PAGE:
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African financial sector in times of Global Crisis – What lessons have we learned?

29.10.2010Thomas Losse-Müller

The global financial crisis posed new challenges for policy makers in Africa and around the world. Its scale and complexity lacked precedents that could have guided decision making and the evaluation of potential risks for the region.

On the whole, African banks stayed the course through stormy weather. Most financial sectors were in the middle of a pronounced growth phase when the financial crisis took hold of international financial markets. This expansion peaked as late as the third quarter of 2008, well into the unfolding global crisis. But even during the crisis, average growth in credit to the private sector stayed above 10% per year and is picking-up again. Bank portfolio quality held up nicely, with a couple of important exceptions concentrated in a few countries. Stock markets fell drastically when international investors withdrew from most African markets, but they recovered most losses since then, as domestic and foreign investors are coming back forcefully. So, what happened? Why did the crisis spare African banks? What can we learn about the vulnerabilities of banks and capital markets?

Much of the explanation goes back to lucky historical circumstances. The crisis came at a good time for Africa. Then and now, bank’s balance sheets are underleveraged, capitalization is high and banks have ample liquidity. There is too little, and not too much bank activity in Africa. Limited integration with global financial markets reduced exposure to toxic assets and failing international banks. Governments and banks had only started to enter global capital markets for foreign funding and were not exposed to the risks that come with mismatches between foreign currency borrowing and local currency earnings. This meant that currency devaluations did not have the devastating effects that triggered most financial crisis contagion in the Asian and Latin American crisis of past decades. And, maybe most surprisingly, banks didn’t have much risk exposure to commodity price volatility for the simple reason that African banks do not do much business with commodity producers. These international firms revert to domestic financial markets only for smaller working capital and local currency cash-flow requirements.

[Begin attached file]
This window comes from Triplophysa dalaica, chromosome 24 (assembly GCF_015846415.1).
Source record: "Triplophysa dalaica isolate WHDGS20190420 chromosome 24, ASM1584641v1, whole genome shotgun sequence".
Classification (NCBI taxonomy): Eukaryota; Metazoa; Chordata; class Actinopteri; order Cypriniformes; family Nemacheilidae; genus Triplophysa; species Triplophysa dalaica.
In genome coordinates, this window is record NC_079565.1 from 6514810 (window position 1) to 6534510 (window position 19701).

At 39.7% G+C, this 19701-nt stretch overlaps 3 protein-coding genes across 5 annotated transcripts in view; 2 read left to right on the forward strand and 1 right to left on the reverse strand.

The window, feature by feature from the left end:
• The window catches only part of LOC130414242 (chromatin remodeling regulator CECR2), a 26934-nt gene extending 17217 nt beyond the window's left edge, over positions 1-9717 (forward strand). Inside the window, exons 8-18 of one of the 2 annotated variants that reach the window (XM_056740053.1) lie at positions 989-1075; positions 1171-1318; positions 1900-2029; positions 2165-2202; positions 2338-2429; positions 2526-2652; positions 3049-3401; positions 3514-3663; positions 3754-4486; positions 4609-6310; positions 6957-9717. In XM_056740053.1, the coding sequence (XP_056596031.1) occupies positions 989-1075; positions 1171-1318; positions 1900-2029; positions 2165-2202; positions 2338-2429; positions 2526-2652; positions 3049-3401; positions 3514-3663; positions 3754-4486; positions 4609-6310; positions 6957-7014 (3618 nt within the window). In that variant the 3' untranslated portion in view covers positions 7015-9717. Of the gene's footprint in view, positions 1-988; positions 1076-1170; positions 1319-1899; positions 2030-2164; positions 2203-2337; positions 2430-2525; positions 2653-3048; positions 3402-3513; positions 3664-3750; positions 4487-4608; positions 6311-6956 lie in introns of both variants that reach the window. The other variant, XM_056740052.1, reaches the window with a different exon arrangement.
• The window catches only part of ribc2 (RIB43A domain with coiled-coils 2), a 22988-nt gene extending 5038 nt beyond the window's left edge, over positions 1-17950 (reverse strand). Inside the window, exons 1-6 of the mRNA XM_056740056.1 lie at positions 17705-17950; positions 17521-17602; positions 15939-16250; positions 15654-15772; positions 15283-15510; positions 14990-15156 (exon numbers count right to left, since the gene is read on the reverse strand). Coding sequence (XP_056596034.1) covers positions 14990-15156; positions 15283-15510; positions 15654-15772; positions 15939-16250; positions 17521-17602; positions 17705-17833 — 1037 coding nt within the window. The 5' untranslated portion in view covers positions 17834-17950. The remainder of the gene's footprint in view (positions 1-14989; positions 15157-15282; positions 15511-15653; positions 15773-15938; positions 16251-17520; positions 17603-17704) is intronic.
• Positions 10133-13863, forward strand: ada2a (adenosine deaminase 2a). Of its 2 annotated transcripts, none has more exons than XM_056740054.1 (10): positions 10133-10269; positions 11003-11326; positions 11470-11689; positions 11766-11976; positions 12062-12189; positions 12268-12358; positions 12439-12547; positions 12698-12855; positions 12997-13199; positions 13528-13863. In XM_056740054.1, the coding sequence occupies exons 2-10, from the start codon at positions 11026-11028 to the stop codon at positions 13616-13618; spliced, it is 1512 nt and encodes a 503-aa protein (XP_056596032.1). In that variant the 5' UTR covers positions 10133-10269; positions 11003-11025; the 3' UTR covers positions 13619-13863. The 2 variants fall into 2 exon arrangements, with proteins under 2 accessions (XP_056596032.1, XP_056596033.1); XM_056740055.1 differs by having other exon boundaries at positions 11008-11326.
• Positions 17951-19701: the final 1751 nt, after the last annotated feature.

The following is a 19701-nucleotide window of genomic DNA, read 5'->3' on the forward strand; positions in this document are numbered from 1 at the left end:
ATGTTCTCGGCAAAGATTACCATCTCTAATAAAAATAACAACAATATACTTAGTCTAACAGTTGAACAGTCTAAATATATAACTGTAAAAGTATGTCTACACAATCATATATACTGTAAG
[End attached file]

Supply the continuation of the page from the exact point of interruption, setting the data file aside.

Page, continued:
But, thinking about the future, all of this is likely to change. Banks will grow and leverage their capital more, put liquidity to work, fund themselves on international markets, integrate with global financial markets and compete with international banks for the big commodity business.

In preparation for this future, we need to draw the right lessons from the crisis. The nature of these lessons might be much more domestic than global. One important domestic lesson is that future financial sector growth needs to be built on strong risk management and good regulatory capacity. The biggest increase in non-performing loans in the past two years were not a result of the global crisis, but of home-grown factors like the collapse of margin loans in Nigeria or fiscal risks in Ghana. The other important lesson of the last two years is that domestic markets proved their potential to fund African development. When global investors withdrew from Africa, governments and firms could reliably turn to domestic financial markets to raise funding in a big way. Domestic resource mobilization - not external funding - should be the base for financing Africa.

Thomas Losse-Mueller joined the World Bank in 2004 where he works as a financial sector specialist focusing on Africa. He has worked on financial and private sector development projects in a variety of African and Eastern European countries, including Nigeria, Kenya, South Africa, Ethiopia, Sierra Leone, Turkey and Serbia. From 2008 to 2010 he led work on behalf of the German Government in supporting the establishment of the Partnership for Making Finance Work for Africa. Prior to joining the World Bank he worked in risk management for Deutsche Bank in London.  He holds degrees in economics from the School of Oriental and African Studies and the University of Cologne.


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